The Dominant Money System: We Are Fish Not Knowing the Very Water In Which We Swim

The Dominant Money System: We Are Fish Not Knowing the Very Water In Which We Swim


 Most Americans would have a difficult time defining capitalism or the current dominant economic system in the United States. If you were to ask Noam Chomsky, he would say that capitalism, per se, hasn’t existed in the U.S. since the 1920s or 1930s. He calls today’s dominant economic system “state capitalism.” But let’s take a step back to first define what capitalism is. It is an economic system characterized by private or corporate ownership of capital goods via investments that are determined by private decisions, and by prices, production, and the distribution of goods that are determined mainly by competition in a free market. Well, let’s break down that definition term by term to get a feel for where we are with today’s definition of capitalism.

According to the definition of capitalism above, it is an “economic system characterized by private or corporate ownership of capital goods.” Today, as most know, that private ownership is becoming more state-owned as bailout after bailout occurs. The term “capital” implies stock, holding capital, advantage or gain or, best definition, net worth—how much a company is worth. That capital in a true capitalist system is owned by private companies. But that has changed considerably even since the Great Depression of the 1930s, as capitalism has leaned more and more in the direction of state ownership. So according to Noam Chomsky’s definition, we are not a true capitalist country any more or one dominated by “free enterprise”: business not restricted by government interference, regulation or subsidy, but by the laws of supply and demand. And this “free market” spoken to in our above definition is no longer free, nor has it been so for many a decade, worsening mores so in recent years. There is less and less “private ownership” and “private decisions,” and “prices, production, and distribution of goods” are not as determined by “competition in a free market” as our definition of capitalism would want us to have. To a great degree, you can take that word “free” right out of the capitalist definition, thus Chomsky’s “state capitalism” term.

But there is more going on here than meets the eye. Shortly after the turn of the 20th century, the Federal Reserve Act was passed by government, setting up a private, non-government banking entity set for control and domination. In The Creature From Jekyll Island, the author, Rothbard, states that “the financial elites of this country, notably the Morgan, Rockefeller, Kuhn, and Loeb interests were responsible for putting through the Federal Reserve System, as a govern-mentally created and sanctioned cartel device to enable the nation’s banks to inflate the money supply in a coordinated fashion.”  Those who control credit control the economy. The Fed is put in such a position to do so. And even though the Fed is beholden to Congress, technically, Congress knows who pays the bills. Big business.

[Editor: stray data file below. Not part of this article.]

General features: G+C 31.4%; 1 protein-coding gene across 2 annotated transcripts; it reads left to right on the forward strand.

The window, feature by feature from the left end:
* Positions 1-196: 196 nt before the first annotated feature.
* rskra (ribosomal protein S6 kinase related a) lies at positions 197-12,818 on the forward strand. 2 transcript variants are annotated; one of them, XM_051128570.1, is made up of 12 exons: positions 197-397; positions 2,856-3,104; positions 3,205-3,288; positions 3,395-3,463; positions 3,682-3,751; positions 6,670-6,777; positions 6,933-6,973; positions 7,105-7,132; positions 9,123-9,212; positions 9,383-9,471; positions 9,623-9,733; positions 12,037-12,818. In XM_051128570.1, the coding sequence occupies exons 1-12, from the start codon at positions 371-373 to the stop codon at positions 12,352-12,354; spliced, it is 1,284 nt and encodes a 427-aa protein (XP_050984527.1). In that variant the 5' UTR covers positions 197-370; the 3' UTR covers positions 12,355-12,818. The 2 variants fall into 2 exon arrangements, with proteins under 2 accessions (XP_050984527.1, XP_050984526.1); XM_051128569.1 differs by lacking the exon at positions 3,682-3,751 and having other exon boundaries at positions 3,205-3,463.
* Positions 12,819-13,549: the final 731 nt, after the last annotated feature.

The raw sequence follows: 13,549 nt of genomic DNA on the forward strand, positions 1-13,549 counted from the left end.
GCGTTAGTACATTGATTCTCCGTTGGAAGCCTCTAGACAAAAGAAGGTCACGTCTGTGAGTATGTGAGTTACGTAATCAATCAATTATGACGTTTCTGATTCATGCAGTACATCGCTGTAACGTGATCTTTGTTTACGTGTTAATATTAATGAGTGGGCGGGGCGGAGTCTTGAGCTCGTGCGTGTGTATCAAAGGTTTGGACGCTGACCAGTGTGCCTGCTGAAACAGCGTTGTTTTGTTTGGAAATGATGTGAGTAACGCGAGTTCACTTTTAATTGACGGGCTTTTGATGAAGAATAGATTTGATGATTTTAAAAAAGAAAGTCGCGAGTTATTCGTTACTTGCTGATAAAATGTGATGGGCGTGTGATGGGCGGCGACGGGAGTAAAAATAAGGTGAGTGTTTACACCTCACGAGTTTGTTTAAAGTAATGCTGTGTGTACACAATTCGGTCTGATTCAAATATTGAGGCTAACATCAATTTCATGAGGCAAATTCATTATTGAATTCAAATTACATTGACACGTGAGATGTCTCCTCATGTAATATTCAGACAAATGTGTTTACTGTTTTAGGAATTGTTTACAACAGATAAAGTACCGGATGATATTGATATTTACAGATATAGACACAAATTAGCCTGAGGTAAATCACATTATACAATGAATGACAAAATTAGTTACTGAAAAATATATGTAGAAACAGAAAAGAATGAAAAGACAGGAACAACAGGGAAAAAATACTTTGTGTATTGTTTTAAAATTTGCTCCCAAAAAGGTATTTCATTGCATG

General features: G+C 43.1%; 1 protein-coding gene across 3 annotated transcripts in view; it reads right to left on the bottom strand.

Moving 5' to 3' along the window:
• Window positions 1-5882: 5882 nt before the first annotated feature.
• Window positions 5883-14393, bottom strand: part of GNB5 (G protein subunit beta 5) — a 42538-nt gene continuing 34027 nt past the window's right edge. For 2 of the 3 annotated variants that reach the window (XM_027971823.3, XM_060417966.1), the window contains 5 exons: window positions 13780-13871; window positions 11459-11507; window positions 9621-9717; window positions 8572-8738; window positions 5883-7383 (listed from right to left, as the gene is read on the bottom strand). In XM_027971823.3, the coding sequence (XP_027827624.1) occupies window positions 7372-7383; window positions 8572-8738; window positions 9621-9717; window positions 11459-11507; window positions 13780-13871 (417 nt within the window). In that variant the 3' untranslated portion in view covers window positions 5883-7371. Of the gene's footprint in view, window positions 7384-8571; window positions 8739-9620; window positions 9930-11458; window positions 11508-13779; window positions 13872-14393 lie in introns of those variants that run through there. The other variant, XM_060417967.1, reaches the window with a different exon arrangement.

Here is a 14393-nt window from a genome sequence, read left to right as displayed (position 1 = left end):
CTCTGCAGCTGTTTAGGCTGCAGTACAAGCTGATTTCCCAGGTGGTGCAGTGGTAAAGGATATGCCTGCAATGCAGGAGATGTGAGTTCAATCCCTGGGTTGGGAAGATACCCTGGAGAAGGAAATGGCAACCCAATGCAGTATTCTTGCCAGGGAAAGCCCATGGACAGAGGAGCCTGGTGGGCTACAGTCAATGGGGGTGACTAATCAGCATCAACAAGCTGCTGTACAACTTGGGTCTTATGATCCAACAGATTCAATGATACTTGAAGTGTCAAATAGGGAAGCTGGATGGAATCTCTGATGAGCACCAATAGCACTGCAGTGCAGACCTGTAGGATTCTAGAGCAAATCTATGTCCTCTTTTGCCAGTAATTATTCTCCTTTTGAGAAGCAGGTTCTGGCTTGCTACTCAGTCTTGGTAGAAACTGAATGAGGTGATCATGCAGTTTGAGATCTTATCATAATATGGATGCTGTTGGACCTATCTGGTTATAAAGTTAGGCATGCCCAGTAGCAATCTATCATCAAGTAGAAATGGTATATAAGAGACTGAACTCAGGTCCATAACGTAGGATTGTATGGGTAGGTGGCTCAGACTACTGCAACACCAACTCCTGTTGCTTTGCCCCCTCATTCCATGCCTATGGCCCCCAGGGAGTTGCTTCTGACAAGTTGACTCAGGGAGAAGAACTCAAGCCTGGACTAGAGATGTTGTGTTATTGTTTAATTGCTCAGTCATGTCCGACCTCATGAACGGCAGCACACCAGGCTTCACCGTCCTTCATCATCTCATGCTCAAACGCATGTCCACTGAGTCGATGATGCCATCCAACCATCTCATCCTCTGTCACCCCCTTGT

The oddest thing about the current, dominant monetary system is its debt and growth based imperative, meaning that to stave off economic catastrophe we must keep growing the economy in a debt based fashion. The majority of the money in this country is on the books or in accounts, only a fraction of it represented in active bills and coins in circulation. The banks lend money for cars, homes, businesses, credit, and so forth at an increasing rate of interest or that which is more commonly known as compound interest. But while banks lend, the lendees run around competing for money that is never in enough supply, thus the failure-insured state of a fair percentage of the citizenry I spoke to earlier. Banks must continue to lend, lend, lend to stave off collapse of the global monetary and financial system. And one place it gets a lot of this accomplished is the government or big-ticket debt, as many are already too fully aware.

Here’s what Thomas H. Greco Jr. (The End of Money and the Future of Civilization) says about our current dominant money system: “The way in which money is created by the banking system today causes a debt imperative, which drives a growth imperative—this forces destructive competition for the available supply of money, which is never sufficient to enable all debtors to pay what they owe.” It also results in fewer and fewer with more and more money, the destruction of the middle class, martial law to control and restrict an uprising from the proletariat, and the potential for world-wide environmental and economic disaster resulting in a world-ending WWIII.

Now that I have your attention. This is, of course, a worst case scenario. It doesn’t have to be this way, and few are signing this off as the inevitable right now. But those awakening to the reality of the economic situation and those who have already awoke (see Occupy Wall Street)must put their best foot forward in taking the reality of this message to the world. For it is only through awareness that recovery and economic health can be restored. But many of those who advocate Occupy Wall Street don’t yet have the full picture. Some of those they attack are not directly responsible. For every American it is critical to understand not only what’s going on in the United States but globally, including in their understanding what has occurred over the last one-hundred years historically that has gotten us here. Here’s to a real capitalist society reigning again.

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